A. Hoyt Metal operated in the St. Louis area (Granite City, IL) ca. early 1900s: "Metal refining, fabricating, and associated activities started at the site before 1900. Hoyt Metal opened a metal processing operating on site. Hoyt Metal sold the operation and it was renamed United Lead. In 1928, NL Industries bought United Lead. This eventually became the NL Industries/Taracorp Superfund Site

Robin McNichol
- Nanaimo, BC Canada

July 20, 2013

Q. I have 2 metal bars signed ER Hoyt and stamped with number 175 and state registered trade mark. Are these of any value? I have had them for approx. 45 years now.

Diana Neilson
- South Africa

September 30, 2014

A. I was manager of Hoyt tech sales. Hoyt was bought by Ecka germany and I continued selling metals until retirement in 2009.
Hoyt 11d is approx. 88% tin, 8% antimony, 4% copper.
11r is similar + 1% cadmium + 0.2% nickel
Hoyt 175 is 75% tin, 15% antimony, 7% copper + lead. There are a large number of Hoyt alloys, all aimed at bearing linings.

phil dando
- horsham, sussex, uk

January 21, 2015

thumbs up signHi Phil,

It is nice to see you here ... I think I had the pleasure to meet you in person some years ago through a common friend (Mr. Sascha Ewert). We are a white metal supplier located in Spain, do you remember?


Roberto Segade
gruposenra.com - Ourense, Spain

January 7, 2017

Q. I have found a square piece of metal marked HOYT METAL CO. it is about 1 1/2 in. square by about 1/2 in thick can you tell me what I have and is it worth anything ?. I don't have a picture and I can't send it anyway because I had a bad virus on my computer and took it to the shop to get it fixed. It came back wiped clean and I can't do much.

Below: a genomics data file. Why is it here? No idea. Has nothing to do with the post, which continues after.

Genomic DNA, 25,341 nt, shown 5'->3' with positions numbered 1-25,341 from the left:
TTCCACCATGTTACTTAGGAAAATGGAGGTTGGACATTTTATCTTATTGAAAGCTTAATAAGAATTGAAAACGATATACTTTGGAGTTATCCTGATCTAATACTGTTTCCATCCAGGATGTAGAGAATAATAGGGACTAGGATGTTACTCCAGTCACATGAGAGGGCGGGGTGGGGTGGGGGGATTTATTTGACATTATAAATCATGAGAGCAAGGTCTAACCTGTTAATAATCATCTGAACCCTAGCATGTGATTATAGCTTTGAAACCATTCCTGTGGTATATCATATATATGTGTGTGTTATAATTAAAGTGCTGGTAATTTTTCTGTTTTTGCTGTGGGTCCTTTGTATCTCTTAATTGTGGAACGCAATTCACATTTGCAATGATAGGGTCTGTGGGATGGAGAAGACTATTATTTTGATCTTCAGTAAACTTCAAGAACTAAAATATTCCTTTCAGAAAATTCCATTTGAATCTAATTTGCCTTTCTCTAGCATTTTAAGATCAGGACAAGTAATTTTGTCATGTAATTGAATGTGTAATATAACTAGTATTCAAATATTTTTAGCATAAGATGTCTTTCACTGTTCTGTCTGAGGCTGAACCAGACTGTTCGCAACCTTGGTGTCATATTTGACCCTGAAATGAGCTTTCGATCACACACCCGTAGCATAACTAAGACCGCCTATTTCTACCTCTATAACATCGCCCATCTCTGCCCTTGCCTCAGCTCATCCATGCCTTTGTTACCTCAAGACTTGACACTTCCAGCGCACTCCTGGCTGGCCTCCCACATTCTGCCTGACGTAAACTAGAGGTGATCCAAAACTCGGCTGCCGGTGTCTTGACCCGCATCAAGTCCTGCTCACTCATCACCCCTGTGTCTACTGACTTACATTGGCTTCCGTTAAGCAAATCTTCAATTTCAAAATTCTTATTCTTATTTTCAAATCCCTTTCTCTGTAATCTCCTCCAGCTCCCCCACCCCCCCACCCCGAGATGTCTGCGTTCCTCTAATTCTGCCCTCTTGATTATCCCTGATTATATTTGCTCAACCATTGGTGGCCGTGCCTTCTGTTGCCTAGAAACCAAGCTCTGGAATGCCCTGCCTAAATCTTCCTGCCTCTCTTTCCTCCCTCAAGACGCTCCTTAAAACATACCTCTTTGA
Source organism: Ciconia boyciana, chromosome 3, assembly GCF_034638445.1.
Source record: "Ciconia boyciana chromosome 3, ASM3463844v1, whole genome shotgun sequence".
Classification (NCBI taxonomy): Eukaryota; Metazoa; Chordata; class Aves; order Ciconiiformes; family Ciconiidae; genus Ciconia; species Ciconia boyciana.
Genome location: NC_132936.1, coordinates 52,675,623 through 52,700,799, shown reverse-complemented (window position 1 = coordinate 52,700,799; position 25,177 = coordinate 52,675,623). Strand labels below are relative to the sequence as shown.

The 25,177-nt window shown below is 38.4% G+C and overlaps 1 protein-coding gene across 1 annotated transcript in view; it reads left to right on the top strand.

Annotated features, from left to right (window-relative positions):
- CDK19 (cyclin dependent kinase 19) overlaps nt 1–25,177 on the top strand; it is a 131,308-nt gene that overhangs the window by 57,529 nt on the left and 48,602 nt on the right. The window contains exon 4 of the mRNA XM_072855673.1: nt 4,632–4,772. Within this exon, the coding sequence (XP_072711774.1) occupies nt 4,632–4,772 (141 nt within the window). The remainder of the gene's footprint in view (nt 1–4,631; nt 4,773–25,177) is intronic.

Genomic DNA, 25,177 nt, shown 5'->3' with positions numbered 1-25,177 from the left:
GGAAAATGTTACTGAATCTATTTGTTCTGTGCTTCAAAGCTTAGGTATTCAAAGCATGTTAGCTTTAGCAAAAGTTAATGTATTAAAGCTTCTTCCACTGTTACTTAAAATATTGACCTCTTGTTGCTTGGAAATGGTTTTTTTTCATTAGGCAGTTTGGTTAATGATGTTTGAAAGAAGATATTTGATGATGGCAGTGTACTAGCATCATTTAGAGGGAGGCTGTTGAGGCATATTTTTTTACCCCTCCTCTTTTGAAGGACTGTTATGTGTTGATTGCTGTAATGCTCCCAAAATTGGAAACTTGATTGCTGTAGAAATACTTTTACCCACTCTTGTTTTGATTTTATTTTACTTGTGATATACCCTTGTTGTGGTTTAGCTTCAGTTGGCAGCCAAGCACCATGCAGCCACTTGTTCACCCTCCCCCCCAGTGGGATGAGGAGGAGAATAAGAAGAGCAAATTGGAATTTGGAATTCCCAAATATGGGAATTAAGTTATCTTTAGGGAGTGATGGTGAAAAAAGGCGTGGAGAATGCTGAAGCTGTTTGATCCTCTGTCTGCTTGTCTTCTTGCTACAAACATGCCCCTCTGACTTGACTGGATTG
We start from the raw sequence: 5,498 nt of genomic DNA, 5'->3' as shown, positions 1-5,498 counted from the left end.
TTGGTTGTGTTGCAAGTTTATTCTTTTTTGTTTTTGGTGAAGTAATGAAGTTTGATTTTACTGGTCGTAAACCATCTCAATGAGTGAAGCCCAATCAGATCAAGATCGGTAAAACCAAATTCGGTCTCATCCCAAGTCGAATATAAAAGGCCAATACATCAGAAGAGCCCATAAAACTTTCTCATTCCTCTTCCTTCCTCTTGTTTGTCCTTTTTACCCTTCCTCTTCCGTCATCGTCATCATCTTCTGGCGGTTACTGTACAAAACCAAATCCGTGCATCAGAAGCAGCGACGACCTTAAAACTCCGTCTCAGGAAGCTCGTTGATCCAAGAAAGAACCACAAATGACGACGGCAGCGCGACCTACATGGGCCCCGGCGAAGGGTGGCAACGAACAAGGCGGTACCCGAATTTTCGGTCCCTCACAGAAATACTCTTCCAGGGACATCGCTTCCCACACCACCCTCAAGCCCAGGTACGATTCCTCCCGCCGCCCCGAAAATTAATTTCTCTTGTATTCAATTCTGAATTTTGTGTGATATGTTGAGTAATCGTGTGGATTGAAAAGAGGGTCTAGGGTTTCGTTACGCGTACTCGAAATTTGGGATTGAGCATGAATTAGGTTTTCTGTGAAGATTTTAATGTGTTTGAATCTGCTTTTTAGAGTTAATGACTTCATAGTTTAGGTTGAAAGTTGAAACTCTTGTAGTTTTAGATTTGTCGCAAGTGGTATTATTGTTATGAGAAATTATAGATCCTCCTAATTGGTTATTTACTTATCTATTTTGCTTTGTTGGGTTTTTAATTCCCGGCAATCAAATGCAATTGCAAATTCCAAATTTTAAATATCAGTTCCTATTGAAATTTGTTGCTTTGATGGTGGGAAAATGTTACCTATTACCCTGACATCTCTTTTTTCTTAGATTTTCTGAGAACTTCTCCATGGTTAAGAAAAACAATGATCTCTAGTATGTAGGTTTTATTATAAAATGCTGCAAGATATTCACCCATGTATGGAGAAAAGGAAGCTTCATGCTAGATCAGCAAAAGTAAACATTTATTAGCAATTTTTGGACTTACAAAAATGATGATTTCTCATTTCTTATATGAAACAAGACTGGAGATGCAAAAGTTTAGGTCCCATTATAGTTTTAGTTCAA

wilbur hutzel
retired coal miner - mason West Virginia

January 2017

A. Hi Wilbur. Hoyt made metals for plain bearings and things like that; it might be tin and lead or something like that. So it's not worthless, but such a small piece of fairly common metal isn't valuable either. A small piece like that might have been a paperweight giveaway to customers rather than having been intended for melting into bearing linings.


pic of Ted Mooney
Ted Mooney, P.E. RET
Striving to live Aloha
finishing.com - Pine Beach, New Jersey

November 2017

Q. My question is whether anyone can tell me what this might be? I suspect it is a lead alloy, since it looks like it succumbed to someone's hammer. The metal is much harder than the lead in the ingots visible in one of the photos.

10770-1b   10770-1a  

I found the bar in my father-in-law's garage after he passed away in 2001.

Thanks, Paul Hamilton
Victoria, Texas, USA